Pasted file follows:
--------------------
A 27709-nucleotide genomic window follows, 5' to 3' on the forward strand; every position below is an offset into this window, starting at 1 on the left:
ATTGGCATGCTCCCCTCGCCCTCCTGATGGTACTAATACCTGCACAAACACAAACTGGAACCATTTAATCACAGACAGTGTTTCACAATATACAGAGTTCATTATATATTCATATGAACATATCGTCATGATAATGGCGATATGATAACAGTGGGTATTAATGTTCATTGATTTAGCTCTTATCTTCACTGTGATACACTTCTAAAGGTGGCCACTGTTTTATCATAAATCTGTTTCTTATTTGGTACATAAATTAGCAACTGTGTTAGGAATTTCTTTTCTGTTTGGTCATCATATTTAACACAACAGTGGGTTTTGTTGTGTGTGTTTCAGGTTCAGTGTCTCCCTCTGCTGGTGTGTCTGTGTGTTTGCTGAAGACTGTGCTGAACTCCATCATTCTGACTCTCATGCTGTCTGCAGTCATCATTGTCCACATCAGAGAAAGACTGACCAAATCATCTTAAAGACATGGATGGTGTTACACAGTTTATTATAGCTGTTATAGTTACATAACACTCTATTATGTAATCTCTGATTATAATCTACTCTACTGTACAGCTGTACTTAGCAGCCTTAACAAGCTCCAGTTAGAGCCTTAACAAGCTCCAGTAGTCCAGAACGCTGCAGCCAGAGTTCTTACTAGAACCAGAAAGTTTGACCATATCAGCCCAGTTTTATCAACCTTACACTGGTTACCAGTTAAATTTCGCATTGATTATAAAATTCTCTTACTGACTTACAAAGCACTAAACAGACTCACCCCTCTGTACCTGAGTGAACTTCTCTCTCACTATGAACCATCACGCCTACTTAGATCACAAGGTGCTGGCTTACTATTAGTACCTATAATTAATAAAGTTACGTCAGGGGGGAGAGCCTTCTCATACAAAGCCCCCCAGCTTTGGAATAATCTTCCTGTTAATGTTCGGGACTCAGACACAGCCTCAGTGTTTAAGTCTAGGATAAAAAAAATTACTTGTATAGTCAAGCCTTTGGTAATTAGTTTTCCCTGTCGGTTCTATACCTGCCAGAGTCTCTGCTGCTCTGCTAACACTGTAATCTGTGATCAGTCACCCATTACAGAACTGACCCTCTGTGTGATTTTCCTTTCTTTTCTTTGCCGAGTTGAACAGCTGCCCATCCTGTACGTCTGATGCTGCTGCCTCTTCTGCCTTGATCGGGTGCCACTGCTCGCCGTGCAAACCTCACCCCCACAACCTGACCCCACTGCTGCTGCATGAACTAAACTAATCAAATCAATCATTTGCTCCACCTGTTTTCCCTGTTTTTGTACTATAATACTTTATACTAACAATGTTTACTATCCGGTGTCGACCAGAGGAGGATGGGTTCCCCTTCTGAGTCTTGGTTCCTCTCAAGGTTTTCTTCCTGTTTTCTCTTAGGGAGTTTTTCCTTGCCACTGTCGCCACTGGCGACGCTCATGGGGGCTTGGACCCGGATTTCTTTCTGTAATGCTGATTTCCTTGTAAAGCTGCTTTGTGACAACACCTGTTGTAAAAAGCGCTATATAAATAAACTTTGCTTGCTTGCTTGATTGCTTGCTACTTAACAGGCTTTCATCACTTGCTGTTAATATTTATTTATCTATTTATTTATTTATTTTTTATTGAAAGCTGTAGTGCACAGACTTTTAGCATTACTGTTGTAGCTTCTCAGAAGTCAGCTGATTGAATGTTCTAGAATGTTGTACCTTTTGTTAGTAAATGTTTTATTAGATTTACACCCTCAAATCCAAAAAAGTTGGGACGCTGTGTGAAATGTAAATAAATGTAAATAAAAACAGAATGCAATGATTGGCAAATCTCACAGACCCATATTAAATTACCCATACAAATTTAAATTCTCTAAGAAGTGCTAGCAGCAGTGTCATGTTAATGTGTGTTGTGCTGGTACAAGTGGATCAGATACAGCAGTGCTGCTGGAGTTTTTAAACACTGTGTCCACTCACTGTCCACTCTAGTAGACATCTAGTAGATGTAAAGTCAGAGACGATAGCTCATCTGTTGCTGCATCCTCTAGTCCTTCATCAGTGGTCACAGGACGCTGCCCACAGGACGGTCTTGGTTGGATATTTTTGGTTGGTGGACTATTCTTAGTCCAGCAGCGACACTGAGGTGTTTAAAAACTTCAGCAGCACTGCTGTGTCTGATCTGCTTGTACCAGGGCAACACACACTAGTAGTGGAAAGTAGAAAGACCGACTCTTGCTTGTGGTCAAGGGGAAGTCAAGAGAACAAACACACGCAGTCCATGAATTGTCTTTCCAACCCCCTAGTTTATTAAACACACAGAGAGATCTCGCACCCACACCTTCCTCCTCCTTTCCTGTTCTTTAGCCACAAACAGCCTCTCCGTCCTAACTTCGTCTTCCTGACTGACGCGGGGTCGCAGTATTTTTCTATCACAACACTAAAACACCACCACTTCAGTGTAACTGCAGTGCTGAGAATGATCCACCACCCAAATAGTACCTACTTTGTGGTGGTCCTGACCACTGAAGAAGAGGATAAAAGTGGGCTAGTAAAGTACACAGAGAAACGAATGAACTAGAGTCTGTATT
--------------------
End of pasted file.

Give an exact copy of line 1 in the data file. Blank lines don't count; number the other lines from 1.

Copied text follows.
A 27709-nucleotide genomic window follows, 5' to 3' on the forward strand; every position below is an offset into this window, starting at 1 on the left: